“When I ride the Trans Canada Trail up the west coast of Cape Breton Island, I see ancient grassy hills, rocky sandbars and cliffs that lift 18 metres from the bay. Sometimes I see eagles soaring overhead, pilot whales crashing on whitecaps or fishermen hauling in the day’s catch. On the same ride, I can zoom through a canopy of trees, stop for a rest at a pioneer cemetery or count the 26 bridges that take me over the system of rivers that riddle the Island. The trail reminds me why I love my province.”
– Janine Shannon, community member from Sydney, Nova Scotia
For over 20 years, the Trans Canada Trail has been working with volunteers to help reconnect Canadians with our unspoiled wilderness through a series of walking, hiking and biking paths. In 2013, TransCanada Corporation stepped up to support them in achieving their mission to connect the entire trail by 2017 – Canada’s 150th anniversary of Confederation.
Building the Trans Canada Trail is a collaborative effort. Almost 400 local trail groups from across Canada help to build the trail, which passes through over 1000 communities. To promote the project and encourage volunteerism, Trans Canada Trail developed commercials that call on Canadians to get involved.
The most recent public service announcement on all major Shaw Media channels features TransCanada’s President and CEO Russ Girling, who is a dedicated member of the Trans Canada Trail National Campaign Cabinet.
“We really appreciate Mr. Girling’s commitment to the Trans Canada Trail. He has lent us his expertise, acted as a centre of influence and worked hard to engage the over 5,000 employees at TransCanada in our partnership.”
– Michelle Gallucci, Campaign Director, Western Canada at Trans Canada Trail
“Having major industry players like TransCanada Corporation get behind our mission is vital to successfully connecting the trail by 2017,” says Michelle Gallucci, campaign director for Western Canada at Trans Canada Trail. “We can’t build the trail without a combination of volunteers and financial support, and TransCanada has taken a strong leadership role in both of those areas.”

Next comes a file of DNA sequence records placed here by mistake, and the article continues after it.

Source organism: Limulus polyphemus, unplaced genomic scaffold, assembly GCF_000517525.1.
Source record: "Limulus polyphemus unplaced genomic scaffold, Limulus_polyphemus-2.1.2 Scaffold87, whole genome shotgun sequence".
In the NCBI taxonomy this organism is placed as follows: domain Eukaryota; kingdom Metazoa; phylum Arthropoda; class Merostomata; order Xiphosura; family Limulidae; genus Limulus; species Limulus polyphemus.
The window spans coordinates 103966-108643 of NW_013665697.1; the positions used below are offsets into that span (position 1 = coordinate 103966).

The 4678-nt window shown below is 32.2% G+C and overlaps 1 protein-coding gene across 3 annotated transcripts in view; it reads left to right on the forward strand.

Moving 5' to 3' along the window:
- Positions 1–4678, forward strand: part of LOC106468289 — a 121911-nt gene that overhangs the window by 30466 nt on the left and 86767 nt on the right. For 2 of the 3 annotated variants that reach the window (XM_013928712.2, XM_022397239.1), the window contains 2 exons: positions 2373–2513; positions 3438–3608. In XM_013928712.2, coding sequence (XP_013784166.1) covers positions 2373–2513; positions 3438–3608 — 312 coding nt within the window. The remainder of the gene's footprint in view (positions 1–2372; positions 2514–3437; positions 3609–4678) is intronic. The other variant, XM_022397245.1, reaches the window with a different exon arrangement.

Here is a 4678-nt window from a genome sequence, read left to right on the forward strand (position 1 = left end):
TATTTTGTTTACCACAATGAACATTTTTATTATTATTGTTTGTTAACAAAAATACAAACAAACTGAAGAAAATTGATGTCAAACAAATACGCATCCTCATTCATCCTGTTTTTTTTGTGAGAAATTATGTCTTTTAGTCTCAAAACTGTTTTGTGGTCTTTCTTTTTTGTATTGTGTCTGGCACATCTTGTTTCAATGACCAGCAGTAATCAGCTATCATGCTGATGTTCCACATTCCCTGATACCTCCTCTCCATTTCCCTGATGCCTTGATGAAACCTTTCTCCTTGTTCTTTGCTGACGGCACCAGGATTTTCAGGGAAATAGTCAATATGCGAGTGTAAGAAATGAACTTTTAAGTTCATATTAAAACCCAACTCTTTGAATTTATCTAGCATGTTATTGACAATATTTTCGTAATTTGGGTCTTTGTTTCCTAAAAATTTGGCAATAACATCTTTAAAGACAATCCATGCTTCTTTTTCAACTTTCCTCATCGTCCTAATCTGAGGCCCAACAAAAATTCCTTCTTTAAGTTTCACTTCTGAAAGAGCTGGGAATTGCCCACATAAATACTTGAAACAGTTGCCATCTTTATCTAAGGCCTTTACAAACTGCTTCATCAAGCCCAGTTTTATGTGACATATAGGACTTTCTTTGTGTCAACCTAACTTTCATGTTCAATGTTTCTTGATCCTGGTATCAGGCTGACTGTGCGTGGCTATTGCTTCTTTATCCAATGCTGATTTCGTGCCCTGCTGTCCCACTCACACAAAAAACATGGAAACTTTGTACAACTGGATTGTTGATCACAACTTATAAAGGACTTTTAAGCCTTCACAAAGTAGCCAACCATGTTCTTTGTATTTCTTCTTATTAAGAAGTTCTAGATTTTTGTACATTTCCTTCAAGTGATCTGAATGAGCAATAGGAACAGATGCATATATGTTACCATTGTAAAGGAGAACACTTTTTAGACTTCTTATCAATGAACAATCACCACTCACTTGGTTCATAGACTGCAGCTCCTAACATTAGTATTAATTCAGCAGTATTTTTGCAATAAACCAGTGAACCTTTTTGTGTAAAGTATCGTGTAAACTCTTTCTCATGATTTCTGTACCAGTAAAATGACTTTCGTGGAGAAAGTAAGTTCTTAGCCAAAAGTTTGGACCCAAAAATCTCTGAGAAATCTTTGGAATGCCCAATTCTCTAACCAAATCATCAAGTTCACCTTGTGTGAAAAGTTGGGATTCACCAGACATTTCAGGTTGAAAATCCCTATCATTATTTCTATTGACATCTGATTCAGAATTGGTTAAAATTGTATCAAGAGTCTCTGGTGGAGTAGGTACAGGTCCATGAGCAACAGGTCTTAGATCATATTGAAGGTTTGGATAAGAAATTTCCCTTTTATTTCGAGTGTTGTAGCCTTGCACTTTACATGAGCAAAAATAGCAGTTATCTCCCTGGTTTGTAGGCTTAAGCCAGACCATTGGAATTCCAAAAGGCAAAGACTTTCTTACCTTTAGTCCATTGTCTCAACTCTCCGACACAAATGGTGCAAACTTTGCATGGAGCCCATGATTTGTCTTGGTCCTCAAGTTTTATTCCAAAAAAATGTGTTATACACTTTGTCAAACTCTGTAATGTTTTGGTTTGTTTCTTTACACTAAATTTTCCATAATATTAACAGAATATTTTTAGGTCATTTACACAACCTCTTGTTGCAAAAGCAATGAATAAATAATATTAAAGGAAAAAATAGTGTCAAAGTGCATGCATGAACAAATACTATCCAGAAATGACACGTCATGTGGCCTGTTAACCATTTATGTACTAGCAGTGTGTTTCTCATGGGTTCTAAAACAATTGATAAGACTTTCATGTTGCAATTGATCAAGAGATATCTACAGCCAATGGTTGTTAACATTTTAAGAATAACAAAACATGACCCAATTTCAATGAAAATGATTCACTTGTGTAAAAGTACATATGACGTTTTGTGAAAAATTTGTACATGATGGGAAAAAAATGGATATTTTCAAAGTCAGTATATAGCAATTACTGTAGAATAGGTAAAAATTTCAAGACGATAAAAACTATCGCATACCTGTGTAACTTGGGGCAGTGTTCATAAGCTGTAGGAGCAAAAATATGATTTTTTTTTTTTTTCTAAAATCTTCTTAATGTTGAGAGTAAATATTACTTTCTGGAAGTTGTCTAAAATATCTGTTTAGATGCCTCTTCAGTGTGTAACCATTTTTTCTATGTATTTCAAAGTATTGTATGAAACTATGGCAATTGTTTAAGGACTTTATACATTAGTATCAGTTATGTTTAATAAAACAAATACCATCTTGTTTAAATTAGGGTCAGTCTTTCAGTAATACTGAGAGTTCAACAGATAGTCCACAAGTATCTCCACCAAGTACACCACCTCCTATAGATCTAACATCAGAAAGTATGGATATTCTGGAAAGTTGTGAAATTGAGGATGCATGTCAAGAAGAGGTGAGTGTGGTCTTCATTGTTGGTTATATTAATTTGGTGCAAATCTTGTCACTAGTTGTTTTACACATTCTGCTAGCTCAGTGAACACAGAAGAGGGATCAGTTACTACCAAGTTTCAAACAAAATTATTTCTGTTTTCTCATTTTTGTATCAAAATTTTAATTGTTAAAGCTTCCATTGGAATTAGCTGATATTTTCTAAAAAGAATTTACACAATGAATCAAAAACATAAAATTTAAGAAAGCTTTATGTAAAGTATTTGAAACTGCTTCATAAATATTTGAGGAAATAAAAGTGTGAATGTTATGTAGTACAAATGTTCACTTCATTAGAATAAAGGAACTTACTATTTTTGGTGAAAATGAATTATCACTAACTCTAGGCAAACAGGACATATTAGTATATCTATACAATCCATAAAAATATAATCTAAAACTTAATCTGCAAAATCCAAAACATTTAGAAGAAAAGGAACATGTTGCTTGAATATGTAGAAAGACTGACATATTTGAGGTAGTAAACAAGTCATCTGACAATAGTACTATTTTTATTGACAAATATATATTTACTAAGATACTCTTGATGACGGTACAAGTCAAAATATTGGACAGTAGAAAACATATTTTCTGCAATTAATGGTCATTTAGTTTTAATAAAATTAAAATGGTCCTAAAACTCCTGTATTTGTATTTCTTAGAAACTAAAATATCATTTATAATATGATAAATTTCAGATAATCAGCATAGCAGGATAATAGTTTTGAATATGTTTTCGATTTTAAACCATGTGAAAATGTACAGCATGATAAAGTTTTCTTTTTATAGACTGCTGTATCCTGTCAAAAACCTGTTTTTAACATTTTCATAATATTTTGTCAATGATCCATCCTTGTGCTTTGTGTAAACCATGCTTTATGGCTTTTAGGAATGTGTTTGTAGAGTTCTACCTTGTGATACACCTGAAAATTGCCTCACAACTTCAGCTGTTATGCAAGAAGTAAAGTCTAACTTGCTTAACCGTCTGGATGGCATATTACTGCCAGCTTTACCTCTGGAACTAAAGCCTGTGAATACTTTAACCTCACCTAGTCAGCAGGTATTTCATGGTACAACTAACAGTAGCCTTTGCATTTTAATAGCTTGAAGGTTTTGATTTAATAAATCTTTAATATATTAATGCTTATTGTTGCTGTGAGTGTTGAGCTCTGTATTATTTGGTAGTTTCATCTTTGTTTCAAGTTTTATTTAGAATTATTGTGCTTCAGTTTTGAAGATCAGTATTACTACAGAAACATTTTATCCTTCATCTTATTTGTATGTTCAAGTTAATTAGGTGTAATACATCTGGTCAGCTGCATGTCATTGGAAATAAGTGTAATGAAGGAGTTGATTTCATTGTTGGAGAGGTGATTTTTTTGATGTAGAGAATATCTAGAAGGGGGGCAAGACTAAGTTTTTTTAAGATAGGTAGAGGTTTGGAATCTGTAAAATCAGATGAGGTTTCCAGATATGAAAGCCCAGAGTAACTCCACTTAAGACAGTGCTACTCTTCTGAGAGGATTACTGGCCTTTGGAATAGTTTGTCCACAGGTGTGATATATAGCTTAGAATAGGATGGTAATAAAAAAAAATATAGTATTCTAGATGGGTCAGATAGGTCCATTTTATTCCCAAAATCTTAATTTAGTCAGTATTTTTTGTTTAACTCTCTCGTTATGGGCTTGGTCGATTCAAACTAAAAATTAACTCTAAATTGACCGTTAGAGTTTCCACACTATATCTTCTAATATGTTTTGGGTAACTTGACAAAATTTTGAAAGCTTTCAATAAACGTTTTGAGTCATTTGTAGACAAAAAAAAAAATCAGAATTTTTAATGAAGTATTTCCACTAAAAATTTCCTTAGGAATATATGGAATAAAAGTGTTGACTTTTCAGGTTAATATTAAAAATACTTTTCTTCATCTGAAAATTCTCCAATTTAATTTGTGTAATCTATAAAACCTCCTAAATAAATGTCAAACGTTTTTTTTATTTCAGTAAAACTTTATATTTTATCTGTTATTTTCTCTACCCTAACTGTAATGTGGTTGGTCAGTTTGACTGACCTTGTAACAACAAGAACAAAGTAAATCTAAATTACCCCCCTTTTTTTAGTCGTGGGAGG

Each section of trail is developed, owned and managed locally by trail groups, conservation authorities and governments. The completed Trans Canada Trail will stretch 24,000 kilometres (14,913 miles) and will link communities from the Atlantic, to the Pacific and the Arctic Ocean.
The trail provides an accessible, active-living destination for Canadians to enjoy as well as an opportunity to connect with our history and learn about the diversity of our land. The trail goes through many of Canada’s historic sites and showcases the beautiful landscapes Canada has to offer.
“The TransCanada Trail has two major types of trails, urban and destination,” says Gallucci. “Our urban trails are used by everyday Canadians and provide increased green space in urban centres. The destination trails are major tourist attractions, such as the High Rockies Trail, that help to boost our economy.”
For TransCanada, partnering with TransCanada Trail was a natural fit – and not just because of our names.
“Just as our company connected Canada through the construction of the Mainline in the 1950s, the completed trail will connect Canadians, from our vast oceans to our majestic mountains and everything in between.”
— Tony Palmer, senior vice-president, Stakeholder Relations, TransCanada
“The TransCanada Trail will be a multi-generational gift to all of us and is a fantastic way to celebrate Canada’s 150th birthday,” says Palmer.
Visit the Trans Canada Trail website for more information about the trail.